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.data does not work if object has same name as variable #2916

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sollano opened this Issue Jun 26, 2017 · 14 comments

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@sollano

sollano commented Jun 26, 2017

I believe this is a bug with the .data pronoun:

# Load package and example data
library(dplyr)

# this works

my_var <- "homeworld"

starwars %>%
  group_by(.data[[my_var]]) %>%
  summarise_at(vars(height:mass), mean, na.rm = TRUE)

# A tibble: 49 x 3
           my_var   height  mass
            <chr>    <dbl> <dbl>
 1       Alderaan 176.3333  64.0
 2    Aleen Minor  79.0000  15.0
 3         Bespin 175.0000  79.0
 4     Bestine IV 180.0000 110.0
 5 Cato Neimoidia 191.0000  90.0
 6          Cerea 198.0000  82.0
 7       Champala 196.0000   NaN
 8      Chandrila 150.0000   NaN
 9   Concord Dawn 183.0000  79.0
10       Corellia 175.0000  78.5
# ... with 39 more rows

# this does not

homeworld <- "homeworld"

starwars %>%
  group_by(.data[[homeworld]]) %>%
  summarise_at(vars(height:mass), mean, na.rm = TRUE)

Error in mutate_impl(.data, dots) : 
  Evaluation error: Must subset with a string.

@sollano sollano changed the title from .data does not work if object has same name as variable to .data does not work if object has same name as variable [bug] Jun 26, 2017

@sollano sollano changed the title from .data does not work if object has same name as variable [bug] to .data does not work if object has same name as variable Jun 26, 2017

@lionel- lionel- self-assigned this Jun 26, 2017

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JohnMount Jun 26, 2017

Also notice everything is grouped by a column named "my_var", not one named "homeworld" (and a column is added to the data frame).

I wonder if it is related to dplyr issue 2904 where similar "coincidence in naming" aliasing appears to be happening (but didn't seem as unfavorable at first look). I'd also say the odds of accidentally guessing a column name when coding are not actually that low.

I am beginning to wonder if things should be stricter and the only allowed pronoun notation should be group_by(.data[[!!homeworld]]).

JohnMount commented Jun 26, 2017

Also notice everything is grouped by a column named "my_var", not one named "homeworld" (and a column is added to the data frame).

I wonder if it is related to dplyr issue 2904 where similar "coincidence in naming" aliasing appears to be happening (but didn't seem as unfavorable at first look). I'd also say the odds of accidentally guessing a column name when coding are not actually that low.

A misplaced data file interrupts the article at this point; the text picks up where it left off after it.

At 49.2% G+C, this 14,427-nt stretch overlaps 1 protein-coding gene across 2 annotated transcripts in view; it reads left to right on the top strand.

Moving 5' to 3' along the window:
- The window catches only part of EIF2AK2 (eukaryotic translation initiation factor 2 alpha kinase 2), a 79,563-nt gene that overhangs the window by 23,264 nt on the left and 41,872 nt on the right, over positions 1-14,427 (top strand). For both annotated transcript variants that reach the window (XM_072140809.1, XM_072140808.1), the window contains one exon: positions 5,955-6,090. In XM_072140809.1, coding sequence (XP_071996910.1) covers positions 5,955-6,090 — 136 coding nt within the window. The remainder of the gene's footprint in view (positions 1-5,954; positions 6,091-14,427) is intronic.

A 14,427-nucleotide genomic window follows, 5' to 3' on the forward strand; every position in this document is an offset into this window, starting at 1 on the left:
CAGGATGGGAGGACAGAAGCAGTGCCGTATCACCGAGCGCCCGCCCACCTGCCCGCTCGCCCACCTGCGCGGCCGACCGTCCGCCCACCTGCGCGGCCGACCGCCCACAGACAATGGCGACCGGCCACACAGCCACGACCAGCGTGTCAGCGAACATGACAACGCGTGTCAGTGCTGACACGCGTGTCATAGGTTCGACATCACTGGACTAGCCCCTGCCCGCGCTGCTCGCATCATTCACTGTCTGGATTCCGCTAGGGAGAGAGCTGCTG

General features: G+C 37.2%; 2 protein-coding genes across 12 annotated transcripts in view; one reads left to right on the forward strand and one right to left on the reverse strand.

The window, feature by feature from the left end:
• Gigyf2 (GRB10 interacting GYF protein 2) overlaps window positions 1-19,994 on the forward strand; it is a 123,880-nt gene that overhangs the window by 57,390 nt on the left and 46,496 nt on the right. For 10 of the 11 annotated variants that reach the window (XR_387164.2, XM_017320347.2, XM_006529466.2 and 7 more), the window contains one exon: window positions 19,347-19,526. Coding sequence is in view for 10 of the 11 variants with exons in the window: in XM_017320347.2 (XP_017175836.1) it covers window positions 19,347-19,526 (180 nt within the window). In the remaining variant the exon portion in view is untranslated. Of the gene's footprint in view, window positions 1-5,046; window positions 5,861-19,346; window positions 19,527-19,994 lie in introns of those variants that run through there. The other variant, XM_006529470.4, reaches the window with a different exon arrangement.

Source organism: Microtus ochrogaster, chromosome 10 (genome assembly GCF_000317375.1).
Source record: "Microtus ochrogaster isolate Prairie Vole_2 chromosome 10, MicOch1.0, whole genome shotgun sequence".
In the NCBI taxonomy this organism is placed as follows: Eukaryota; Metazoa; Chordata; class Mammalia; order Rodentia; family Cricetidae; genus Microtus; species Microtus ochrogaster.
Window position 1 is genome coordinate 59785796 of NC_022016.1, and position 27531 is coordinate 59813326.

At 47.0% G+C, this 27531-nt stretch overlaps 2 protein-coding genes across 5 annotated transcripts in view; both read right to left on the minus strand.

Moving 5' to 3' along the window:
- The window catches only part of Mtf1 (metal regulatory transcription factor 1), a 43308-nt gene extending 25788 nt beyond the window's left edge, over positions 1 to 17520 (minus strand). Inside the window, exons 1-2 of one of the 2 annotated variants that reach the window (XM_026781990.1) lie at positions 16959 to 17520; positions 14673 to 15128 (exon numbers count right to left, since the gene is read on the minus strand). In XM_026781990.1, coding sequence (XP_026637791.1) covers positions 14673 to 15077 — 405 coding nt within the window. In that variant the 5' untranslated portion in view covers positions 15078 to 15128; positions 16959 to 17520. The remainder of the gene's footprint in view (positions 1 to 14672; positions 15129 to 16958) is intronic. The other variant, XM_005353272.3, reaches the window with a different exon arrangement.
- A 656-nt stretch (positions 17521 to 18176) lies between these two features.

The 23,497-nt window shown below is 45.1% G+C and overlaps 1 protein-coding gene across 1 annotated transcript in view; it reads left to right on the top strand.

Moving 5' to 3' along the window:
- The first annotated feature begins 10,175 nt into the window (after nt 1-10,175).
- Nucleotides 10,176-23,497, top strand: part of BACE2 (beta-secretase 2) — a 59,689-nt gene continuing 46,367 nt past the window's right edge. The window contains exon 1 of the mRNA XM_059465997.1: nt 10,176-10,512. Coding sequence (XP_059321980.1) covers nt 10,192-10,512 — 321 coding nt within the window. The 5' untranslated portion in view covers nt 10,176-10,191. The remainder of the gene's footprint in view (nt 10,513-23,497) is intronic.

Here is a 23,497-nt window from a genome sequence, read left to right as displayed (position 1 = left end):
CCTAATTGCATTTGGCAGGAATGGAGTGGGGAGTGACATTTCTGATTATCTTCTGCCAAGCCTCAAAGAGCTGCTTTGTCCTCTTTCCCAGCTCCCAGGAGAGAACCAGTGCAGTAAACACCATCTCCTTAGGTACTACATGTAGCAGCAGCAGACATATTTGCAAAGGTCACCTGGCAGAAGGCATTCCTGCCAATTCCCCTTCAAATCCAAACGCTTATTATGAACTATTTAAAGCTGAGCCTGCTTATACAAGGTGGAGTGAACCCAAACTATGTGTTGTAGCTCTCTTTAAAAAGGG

I am beginning to wonder if things should be stricter and the only allowed pronoun notation should be group_by(.data[[!!homeworld]]).

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sollano Jun 28, 2017

@JohnMount You're right, the name of the grouping variable is modified to be equal to the object's name. Really weird... Didn't notice that before.
Also, The guessing problem is very real to me, I usually use variable names that are the initials of some measure (like DBH, Diameter at Breast Height), so it can be easily guessed.

sollano commented Jun 28, 2017

@JohnMount You're right, the name of the grouping variable is modified to be equal to the object's name. Really weird... Didn't notice that before.
Also, The guessing problem is very real to me, I usually use variable names that are the initials of some measure (like DBH, Diameter at Breast Height), so it can be easily guessed.

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lionel- Jun 28, 2017

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Really weird.

That's the whole point of the dplyr interface though ;) We just need to make an exception for .data subsetting.

The guessing problem is really real to me

As John mentioned, a general solution to avoid hitting variables from the data frame is to evaluate eagerly by unquoting with !!. E.g.:

mass <- 100

transmute(starwars,
  height,
  eagerly = height * (!! mass),  # takes `mass` from environment
  lazily = height * mass         # takes `mass` from `starwars`
)
#> # A tibble: 87 x 3
#>    height eagerly lazily
#>     <int>   <dbl>  <dbl>
#>  1    172   17200  13244
#>  2    167   16700  12525
#>  3     96    9600   3072
#>  4    202   20200  27472
#>  5    150   15000   7350
#>  6    178   17800  21360